The fatality rate will soar. Hundreds of thousands will suffer long-lasting damage to their health. And our public services will be overwhelmed by the strain on the system.
It might sound like the latest alarming forecast from the epidemiologists at Imperial College, or from Sage, or from one of the other expert groups arguing to put the country back into lockdown. But actually it is a description of another type of “excess deaths” – corporate failures.
We already guessed that closing down the economy for another month or two would be terminal for many small businesses.
Even with extra support from the Chancellor, there are going to be plenty of companies that decide it is simply not worth struggling on through an endless cycle of circuit breakers and closures. How many exactly? We won’t know for sure for another year or two.
But a study by the Federal Reserve in the United States suggests firms are already closing at 50pc above the normal rate. If the UK is similar, and there is no reason why it shouldn’t be, we should expect lockdown to close 250,000 businesses.
Is that worth it? It is not an easy question, and everyone is entitled to an opinion. And yet at the very least, we need to be honest about the numbers, and debate that – and more seriously than we are doing right now.
Eight months into the Covid-19 crisis, we have already seen a huge number of businesses going under. EWM Group, which owns the Austin Reed and Jaeger brands, is close to administration. The shirt maker TM Lewin has gone under. So is the books wholesaler Bertrams, and the furniture retailer Harveys. The list goes on.
Over what now looks like being a long and difficult winter, and a washout Christmas, there will no doubt be many more casualties.
We had grown used to a few retailers collapsing after the festive season, but this year they may bring it forward and start closing in early December. It would be hard to blame any entrepreneur or business owner who decides to give up.
Right now, it is hard to see the point of furloughing staff and haggling over rent and rates postponements, when you have no idea when you can reopen and trade normally. Why not simply throw in the towel, and restart when this is all over?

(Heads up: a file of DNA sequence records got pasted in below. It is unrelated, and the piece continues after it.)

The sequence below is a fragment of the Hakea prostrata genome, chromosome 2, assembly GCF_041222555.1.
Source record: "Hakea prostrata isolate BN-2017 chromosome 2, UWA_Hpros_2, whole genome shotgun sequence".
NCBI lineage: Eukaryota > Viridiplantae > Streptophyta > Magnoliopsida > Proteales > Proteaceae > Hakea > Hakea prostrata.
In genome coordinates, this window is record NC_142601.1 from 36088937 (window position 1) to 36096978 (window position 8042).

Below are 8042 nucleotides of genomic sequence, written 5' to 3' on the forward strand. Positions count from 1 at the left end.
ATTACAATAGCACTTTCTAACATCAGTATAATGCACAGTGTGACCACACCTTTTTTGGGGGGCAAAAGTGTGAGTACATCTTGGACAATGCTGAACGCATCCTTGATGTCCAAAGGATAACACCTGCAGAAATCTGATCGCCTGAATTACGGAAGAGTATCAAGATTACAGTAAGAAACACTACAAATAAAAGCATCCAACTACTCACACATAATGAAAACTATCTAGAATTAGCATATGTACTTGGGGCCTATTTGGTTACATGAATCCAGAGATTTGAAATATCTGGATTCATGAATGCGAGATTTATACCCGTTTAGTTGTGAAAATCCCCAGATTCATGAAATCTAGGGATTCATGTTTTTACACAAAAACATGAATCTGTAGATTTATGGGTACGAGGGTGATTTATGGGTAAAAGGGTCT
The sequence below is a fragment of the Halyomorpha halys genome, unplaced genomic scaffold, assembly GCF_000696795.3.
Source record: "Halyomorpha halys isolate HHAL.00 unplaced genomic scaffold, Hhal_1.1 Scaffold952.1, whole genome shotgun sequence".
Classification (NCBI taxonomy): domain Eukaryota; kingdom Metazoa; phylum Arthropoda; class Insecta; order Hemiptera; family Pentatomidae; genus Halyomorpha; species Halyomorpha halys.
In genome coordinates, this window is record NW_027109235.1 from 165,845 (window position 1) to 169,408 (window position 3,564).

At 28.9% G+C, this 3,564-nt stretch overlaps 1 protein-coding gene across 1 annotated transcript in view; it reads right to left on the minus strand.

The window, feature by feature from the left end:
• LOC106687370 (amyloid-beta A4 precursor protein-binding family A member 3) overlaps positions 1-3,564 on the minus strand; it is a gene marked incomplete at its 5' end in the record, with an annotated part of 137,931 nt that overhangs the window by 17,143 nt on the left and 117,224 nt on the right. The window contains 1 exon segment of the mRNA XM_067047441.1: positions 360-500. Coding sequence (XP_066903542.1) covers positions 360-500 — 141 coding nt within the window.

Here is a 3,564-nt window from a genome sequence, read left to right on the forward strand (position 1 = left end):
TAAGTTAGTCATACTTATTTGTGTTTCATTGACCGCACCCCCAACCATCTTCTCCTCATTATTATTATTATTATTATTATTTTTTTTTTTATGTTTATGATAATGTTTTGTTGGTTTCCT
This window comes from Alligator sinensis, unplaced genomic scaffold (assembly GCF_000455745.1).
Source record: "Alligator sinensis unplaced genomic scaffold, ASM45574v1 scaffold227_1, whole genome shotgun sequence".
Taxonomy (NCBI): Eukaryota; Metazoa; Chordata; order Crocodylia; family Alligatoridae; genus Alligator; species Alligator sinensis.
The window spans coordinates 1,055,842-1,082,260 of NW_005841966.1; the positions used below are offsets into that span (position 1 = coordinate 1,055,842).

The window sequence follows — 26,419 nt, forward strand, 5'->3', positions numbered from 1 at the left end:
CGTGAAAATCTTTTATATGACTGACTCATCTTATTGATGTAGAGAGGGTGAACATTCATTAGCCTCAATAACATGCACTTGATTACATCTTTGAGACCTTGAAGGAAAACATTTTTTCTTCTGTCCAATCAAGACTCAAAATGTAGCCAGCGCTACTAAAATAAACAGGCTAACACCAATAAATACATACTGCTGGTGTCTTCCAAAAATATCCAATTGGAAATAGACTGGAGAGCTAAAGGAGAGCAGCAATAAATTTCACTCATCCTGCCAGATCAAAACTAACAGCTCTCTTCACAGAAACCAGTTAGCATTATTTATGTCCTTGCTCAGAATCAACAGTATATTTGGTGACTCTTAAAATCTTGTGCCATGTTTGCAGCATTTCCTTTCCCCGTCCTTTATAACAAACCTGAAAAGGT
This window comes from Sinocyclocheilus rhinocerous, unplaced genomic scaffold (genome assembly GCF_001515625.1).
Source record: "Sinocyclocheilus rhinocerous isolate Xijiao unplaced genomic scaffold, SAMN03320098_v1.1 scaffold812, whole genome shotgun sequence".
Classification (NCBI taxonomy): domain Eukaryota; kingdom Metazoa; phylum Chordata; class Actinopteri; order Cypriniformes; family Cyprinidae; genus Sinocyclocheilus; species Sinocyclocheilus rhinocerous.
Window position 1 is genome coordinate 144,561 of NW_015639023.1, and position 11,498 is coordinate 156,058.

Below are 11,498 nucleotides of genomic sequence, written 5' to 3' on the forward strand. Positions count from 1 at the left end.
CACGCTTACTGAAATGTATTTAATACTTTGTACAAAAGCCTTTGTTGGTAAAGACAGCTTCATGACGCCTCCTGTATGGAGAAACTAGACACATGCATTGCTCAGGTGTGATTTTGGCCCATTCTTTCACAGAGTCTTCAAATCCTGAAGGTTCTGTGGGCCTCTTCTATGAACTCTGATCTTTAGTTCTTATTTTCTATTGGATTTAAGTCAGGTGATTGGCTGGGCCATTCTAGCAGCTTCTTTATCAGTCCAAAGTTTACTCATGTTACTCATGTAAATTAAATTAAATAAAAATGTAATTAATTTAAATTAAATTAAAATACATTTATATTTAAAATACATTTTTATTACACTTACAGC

The key question, however, is this: how many businesses are we going to lose? In the US, the Federal Reserve has just released a fascinating study that attempts to address that very issue. It takes time to officially close down a company, so there is no point looking at the formal statistics. They will be at least a year out of date.
So instead the Fed took real-time data such as the number of electricity accounts (a closed gym doesn’t need power) and credit card accounts (a bankrupt nail salon doesn’t need Visa anymore) to generate estimates of the number of establishments that have stopped operating.
In a normal year, about 7.5pc of American businesses leave the market. That is just the normal ebb and flow of commerce.
Some companies close, and new ones get started. The study therefore calculated the “excess closures”, in much the same way health officials look at the “excess deaths” from Covid-19 (because, after all, people used to die even before the epidemic).
The results? Terrifying. The Fed study estimates “excess closures” are running as high as 50pc above normal in industries such as restaurants, and in many others as well, with the mortality rate especially high among small firms.
We can translate those figures to the UK. The comparison isn’t perfect. But they are also roughly similar, and of course our lockdowns have been far stricter than theirs, so if anything our figures will be worse. We have already seen business investment plummet as a result.
In the UK, there are 4.2m companies, according to Companies House data. Last year there were 508,000 dissolutions; that is, companies that closed down.
If we assume elevated levels of closures at a similar level to the US, we will lose 50pc more companies than usual. The total? Lockdown will lead to 250,000 businesses shutting down. And that is just this year.
That number might be out by a few thousand. But it will be roughly accurate. While a few of those casualties may be huge – it is hard to imagine all the airlines will be able to hang on for example – most of them will be small businesses.
Most won’t make many headlines. If they have already effectively been shut for six months then it is possible few people other than their owners and staff will really notice when the company formally winds itself up. And yet each one destroys years of hard work, sacrifices connections and contacts, rips out part of a local community, and costs jobs that would otherwise have been perfectly viable, and might be very hard to replace.
We spend a lot of time obsessing over “excess deaths” caused by Covid-19. There are graphs, charts and projections. But lockdowns are also causing “excess deaths” among companies.
At the very least, the Government should be publishing those figures every week as well, and collecting real-time data so that we know what the figures and the trade-offs are.
And then perhaps we can have a proper debate about how much of the economy we are willing to sacrifice as we battle to suppress the virus – because at the moment we have very little idea, and by the time the official data is available it will be far too late to do anything about it.